A famous classical guitarist once went on stage and sat down to begin his performance. Before he struck the first note, someone in the audience coughed. He stood up and informed the audience that, when they were ready to listen, he was ready to play. An exaggerated example of formality—and, perhaps, ego—to be sure, but formal performances require certain types of behavior on the part of the audience. There are some general rules that you have to follow at any classical or other formal music performance.

  • Always turn off cell phones
  • Never use any electronic device that produces light or sound
  • Do not speak during the performance

Most often, the musicians you see perform in formal settings will be accustomed to an audience that follows these rules of etiquette. Most musicians will not storm off the stage in the fashion of our offended guitarist, but they will become distracted by noise and a noisy, unappreciative crowd makes it impossible for them to perform up to their highest standards.

Formal music performances sometimes have dress requirements, as well. This is looser in some areas. For example, if you go to an opera in Europe or New York, you have to dress the part, in some cases. This means tuxes for men and gowns for ladies. If you go to an opera in Santa Fe, New Mexico, it’s fine to show up in jeans and it’s fine to tailgate before the performance. You have to know ahead of time what’s expected of you before the performance. Etiquette in performance settings is far more than a formality.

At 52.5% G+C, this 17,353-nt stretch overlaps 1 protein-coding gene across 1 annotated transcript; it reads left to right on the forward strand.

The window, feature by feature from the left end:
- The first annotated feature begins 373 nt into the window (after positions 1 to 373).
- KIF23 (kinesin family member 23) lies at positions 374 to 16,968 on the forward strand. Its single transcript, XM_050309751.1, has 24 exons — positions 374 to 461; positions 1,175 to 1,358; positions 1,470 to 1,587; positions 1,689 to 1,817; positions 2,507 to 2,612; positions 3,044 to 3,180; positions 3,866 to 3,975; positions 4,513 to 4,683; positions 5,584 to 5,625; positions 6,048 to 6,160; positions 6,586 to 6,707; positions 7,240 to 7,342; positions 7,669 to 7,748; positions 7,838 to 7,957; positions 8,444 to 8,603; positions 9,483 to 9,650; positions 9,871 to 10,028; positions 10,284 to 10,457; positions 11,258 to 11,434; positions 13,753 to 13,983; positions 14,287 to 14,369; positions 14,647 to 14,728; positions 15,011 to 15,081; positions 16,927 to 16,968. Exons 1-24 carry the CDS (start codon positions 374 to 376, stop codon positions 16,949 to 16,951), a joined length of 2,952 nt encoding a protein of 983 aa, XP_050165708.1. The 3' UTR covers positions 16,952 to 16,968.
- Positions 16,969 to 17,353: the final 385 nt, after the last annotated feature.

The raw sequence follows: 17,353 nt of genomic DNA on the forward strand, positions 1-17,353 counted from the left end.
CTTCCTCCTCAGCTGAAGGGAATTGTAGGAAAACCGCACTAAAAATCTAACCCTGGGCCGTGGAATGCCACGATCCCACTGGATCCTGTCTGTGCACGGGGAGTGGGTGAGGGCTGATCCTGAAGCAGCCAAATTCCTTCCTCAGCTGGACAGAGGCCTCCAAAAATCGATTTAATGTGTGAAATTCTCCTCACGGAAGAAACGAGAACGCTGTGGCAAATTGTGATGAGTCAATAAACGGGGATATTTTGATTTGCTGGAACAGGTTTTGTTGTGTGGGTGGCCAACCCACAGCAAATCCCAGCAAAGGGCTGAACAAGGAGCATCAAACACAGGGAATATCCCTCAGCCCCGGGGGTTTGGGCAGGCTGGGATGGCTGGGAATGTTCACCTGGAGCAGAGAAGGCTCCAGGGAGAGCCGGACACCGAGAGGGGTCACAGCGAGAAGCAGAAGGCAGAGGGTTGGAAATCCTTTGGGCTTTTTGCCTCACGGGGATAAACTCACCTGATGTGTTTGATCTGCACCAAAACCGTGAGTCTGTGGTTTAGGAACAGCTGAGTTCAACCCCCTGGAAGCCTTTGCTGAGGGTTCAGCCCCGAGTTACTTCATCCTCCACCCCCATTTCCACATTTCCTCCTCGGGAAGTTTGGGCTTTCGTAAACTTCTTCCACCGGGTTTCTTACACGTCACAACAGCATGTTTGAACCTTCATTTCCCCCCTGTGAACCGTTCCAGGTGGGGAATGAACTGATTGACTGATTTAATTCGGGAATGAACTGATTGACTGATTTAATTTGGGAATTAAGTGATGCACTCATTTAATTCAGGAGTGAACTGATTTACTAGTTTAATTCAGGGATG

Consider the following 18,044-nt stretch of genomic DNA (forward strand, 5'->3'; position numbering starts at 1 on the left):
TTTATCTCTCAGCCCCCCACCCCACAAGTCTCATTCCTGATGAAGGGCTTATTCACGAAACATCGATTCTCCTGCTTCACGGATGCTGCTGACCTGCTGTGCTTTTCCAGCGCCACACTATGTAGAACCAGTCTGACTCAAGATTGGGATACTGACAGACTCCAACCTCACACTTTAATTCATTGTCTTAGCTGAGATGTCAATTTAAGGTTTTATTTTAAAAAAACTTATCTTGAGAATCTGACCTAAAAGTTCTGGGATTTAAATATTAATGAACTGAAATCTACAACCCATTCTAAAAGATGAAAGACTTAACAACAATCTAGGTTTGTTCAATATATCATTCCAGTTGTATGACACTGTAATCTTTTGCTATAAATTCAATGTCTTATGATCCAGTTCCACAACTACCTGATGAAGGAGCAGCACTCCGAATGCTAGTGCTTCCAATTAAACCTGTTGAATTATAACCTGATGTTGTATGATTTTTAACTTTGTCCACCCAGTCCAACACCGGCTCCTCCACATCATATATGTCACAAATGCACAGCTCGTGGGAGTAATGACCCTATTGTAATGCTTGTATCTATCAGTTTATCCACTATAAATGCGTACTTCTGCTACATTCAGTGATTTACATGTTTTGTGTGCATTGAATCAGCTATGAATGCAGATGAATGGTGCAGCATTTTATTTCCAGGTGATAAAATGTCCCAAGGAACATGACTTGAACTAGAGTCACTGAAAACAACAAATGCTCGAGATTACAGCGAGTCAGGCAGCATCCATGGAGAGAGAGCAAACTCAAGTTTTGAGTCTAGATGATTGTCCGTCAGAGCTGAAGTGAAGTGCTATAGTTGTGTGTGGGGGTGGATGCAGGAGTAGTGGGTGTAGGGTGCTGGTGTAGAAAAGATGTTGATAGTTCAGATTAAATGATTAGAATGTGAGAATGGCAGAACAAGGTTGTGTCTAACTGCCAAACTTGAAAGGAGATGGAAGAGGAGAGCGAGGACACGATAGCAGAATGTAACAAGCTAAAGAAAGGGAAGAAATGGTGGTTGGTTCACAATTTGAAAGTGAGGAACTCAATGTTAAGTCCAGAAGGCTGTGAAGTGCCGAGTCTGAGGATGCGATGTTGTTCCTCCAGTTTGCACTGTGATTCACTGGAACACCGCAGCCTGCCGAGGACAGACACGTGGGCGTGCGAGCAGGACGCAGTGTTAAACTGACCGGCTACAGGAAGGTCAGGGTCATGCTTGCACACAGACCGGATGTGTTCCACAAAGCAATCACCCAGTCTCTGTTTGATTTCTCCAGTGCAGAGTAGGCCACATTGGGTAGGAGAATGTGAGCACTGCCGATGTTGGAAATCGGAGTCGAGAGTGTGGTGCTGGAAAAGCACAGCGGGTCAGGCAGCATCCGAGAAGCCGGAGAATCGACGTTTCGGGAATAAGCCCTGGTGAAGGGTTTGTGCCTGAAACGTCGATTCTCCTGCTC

Classical musicians—and other fine arts players—invest a great deal of their lives into perfecting their renditions of very complex pieces. Following the rules of etiquette is a way that the audience shows respect for the musician and respect for what they do. Be sure that you take the time to show performers your appreciation by adhering to the conventions of the venue.

Important: In classical performances, there are traditionally long pauses between the movements of a symphony or the various parts of long form compositions. When it’s time for you to applaud, the conductor will turn to face the crowd. If the conductor doesn’t turn around, they’re still conducting and the ensemble is still playing. Stay quiet.

If you have to get up to use the restroom, do it quickly and don’t ask anyone to get out of your way. They’ll move to accommodate you if you just start walking through the aisle. Some performances do not allow people to come or go while they’re ongoing, so be sure to get refreshments, use the restroom and take care of all other needs before the first note is struck.